B Dolan is a rare artist, not only in terms of the way he vents his obvious and underrated talent, he cares about social issues and is not prepared to hold back. Furthermore he is humble, successful, talented and completely unpretentious. Many more positive attributes can be added, look below to the questions posed by Glasswerk.co.uk
Michael Davis: An alien lands on earth. He doesn't really know much about bands/artists and that – as he's an alien. How would you describe you and your music to said alien?
B Dolan: Describing myself and my music would be the absolute last thing I would be concerned with in this situation. There's so much we need to cover- and quickly- to make sure he's not some kind of advance scout for a hostile alien army. After that we've got to figure out a way to communicate I guess, and then some kind of basic knowledge base… christ. This is a lot.
Anyway, I figure that after awhile, if he can manage to survive and the government doesn't come and take him away for dissection at Area 51… I'll just teach him to use the internet and read my wikipedia page.
MD: It's 2011, the year of the rabbit. What's been your highlight of the year so far? It doesn't have to be anything to do with rabbits.
The undeniable highlight of the year so far has been the Church of Love & Ruin tour, which we put together this past February. It was the most ambitious performance I've ever put on by far, and featured over 30 performers. We brought a 16 piece marching band, the incredible New Orleans Bounce emcee Vockah Redu, drag queens, burlesque performers, and myself to audiences in New York, Providence, Boston, and Maine. The results were something no one involved will ever forget. We'll be releasing a DVD of that within the next year most likely.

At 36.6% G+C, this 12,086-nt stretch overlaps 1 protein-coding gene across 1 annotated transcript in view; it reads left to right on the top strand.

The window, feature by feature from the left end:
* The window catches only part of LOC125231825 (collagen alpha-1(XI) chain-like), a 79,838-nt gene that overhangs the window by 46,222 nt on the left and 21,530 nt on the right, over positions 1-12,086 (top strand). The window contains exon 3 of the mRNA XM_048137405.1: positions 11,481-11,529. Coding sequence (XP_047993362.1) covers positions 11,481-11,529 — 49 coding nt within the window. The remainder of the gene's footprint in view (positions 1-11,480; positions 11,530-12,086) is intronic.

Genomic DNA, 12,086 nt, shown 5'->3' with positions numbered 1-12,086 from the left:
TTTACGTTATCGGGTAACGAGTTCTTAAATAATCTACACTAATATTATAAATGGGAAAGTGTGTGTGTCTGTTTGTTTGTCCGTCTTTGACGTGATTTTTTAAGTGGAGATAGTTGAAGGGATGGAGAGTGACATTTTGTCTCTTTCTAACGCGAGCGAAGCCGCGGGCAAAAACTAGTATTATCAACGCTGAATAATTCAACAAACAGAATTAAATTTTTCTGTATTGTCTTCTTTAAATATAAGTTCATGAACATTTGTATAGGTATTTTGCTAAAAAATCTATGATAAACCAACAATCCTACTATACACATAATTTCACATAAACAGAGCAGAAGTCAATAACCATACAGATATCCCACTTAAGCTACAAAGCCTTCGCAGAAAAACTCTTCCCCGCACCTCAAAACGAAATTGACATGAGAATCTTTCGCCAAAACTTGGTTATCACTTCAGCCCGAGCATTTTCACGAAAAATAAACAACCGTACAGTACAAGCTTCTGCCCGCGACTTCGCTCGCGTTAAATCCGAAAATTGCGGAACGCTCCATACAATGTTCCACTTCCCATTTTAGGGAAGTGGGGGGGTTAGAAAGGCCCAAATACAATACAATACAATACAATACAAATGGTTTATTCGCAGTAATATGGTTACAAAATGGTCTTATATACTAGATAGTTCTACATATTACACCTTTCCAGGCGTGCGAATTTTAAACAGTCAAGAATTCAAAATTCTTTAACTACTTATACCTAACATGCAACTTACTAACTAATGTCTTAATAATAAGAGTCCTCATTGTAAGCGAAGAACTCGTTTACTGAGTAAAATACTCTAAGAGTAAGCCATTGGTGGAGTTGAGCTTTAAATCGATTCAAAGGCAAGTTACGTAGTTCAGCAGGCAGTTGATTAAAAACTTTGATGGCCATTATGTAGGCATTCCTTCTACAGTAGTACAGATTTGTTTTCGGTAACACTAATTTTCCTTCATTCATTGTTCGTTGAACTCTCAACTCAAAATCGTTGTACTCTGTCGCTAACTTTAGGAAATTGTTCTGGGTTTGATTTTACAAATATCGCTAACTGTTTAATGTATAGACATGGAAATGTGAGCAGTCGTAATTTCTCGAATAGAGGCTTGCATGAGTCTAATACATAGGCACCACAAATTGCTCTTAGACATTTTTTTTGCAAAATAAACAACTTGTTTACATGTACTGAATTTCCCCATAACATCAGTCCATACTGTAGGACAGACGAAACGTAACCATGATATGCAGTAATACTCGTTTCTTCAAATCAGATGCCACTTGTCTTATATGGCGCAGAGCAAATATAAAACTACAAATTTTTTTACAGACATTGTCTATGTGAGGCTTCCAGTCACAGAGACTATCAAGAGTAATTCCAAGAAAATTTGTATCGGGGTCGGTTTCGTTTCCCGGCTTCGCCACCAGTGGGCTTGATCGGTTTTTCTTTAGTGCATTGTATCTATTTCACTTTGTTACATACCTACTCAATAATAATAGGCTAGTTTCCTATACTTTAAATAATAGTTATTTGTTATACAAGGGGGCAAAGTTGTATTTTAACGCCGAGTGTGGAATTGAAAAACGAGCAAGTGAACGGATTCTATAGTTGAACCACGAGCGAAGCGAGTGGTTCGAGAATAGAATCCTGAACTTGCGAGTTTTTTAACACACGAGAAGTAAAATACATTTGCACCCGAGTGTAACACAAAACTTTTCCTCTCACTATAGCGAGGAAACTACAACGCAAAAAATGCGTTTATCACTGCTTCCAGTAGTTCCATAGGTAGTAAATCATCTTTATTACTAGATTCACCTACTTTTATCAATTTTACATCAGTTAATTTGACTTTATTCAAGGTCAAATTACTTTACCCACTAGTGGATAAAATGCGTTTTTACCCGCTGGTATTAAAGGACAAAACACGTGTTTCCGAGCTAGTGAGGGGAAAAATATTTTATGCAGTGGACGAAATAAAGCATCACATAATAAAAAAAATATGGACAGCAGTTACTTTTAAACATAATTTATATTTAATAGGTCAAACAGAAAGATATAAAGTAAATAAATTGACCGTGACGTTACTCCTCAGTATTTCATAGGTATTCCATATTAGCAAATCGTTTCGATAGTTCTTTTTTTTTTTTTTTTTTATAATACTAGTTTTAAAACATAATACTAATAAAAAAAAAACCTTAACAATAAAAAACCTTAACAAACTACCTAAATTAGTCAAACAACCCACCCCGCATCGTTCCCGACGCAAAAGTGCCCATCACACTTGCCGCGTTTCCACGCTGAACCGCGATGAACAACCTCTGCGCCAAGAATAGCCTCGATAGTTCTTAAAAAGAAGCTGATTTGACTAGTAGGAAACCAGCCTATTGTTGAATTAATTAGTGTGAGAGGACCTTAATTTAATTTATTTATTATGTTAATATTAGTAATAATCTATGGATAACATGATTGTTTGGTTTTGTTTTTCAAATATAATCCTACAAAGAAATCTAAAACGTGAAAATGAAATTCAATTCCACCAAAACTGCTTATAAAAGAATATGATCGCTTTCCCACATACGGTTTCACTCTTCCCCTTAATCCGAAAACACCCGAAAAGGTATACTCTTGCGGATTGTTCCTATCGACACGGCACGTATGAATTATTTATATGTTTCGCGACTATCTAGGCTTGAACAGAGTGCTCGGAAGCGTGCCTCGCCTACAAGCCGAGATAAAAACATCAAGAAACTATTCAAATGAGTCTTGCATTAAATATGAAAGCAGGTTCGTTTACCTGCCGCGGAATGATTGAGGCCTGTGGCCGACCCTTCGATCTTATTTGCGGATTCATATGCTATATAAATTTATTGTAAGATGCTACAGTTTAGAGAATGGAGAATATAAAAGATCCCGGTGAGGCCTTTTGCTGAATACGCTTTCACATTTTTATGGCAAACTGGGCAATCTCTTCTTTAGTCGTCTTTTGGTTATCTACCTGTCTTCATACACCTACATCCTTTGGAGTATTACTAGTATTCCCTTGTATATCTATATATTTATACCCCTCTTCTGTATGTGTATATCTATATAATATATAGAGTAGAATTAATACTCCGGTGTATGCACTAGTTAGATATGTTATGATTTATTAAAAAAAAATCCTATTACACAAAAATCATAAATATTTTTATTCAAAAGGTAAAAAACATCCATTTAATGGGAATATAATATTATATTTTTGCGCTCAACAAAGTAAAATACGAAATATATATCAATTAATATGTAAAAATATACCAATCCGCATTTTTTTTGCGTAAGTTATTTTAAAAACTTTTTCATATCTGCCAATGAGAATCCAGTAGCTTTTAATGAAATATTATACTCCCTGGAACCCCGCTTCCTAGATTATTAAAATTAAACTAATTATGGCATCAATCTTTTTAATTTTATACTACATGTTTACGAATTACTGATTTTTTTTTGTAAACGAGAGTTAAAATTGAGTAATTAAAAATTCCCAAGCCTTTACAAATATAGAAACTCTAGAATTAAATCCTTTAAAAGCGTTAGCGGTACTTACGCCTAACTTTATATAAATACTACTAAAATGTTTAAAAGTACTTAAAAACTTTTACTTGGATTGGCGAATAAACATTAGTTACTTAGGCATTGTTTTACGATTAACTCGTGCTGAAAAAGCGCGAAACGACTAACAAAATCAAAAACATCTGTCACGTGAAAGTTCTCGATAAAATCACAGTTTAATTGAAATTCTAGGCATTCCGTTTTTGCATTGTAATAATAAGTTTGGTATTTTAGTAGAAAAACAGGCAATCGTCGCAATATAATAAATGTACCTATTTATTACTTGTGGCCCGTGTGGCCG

MD: God calls you up, and he's wanting to put on a show. Being God and all – he doesn't really have time to choose bands, DJs or a venue. He's put you in full control. Also – again, him being God and all – you can choose anyone alive or dead – he's that good. Who's playing and where?
BD: James Brown, Talking Heads, Michael Jackson, Public Enemy, Run D.M.C., Iggy Pop, Daft Punk, the Beastie Boys, and Big Daddy Kane on the main stage.
Then there's like a little soundproof concrete building behind the main stage with a capacity of 200 people. In there I'll have Bruce Springsteen, Donny Hathaway, John Lee Hooker, and more.
We'll all enjoy the most bitching festival ever, and then ask God why he let the holocaust happen.
MD: What bands/artists are there around at the moment that people aren't listening to enough? Any tips for future stardom?
BD: I have no tips for future stardom, as I have no stardom. All I have is the grind, which I owe everything to. My tip is to grind until you're dead. The success gained from it is hard-earned, but it's more permanent than what “buzz” produces.
As for who's good, I'm really anticipating new albums this year from Dan le sac, Cecil Otter, and Scroobius Pip. I'm obviously biased, but I still believe the folks on my label are some of the most underrated cats in music. Strange Famous Records is a diamond in the rough that more people should be up on.
MD: What's the rest of 2011 – it's the year of the rabbit, don't you know – got in store for you?
BD: I'll be touring for the next two months and spending a month recording material in the UK for some upcoming releases. I'm beyond excited for people to hear the new songs, and they've been killing at live shows. I'm definitely feeling inspired and excited about work.
MD: That alien from Q1 is back – he's just got his mitts on a computer, and he wants to find out more about you. Where's the best place he can go to find out more?
BD: BDOLAN.NET is the clearinghouse for information from now on. Again I just think this alien's priorities are fucked, but I'll be grateful if he buys some merch and supports the cause.
The questions changed a little to reflect his political grindings.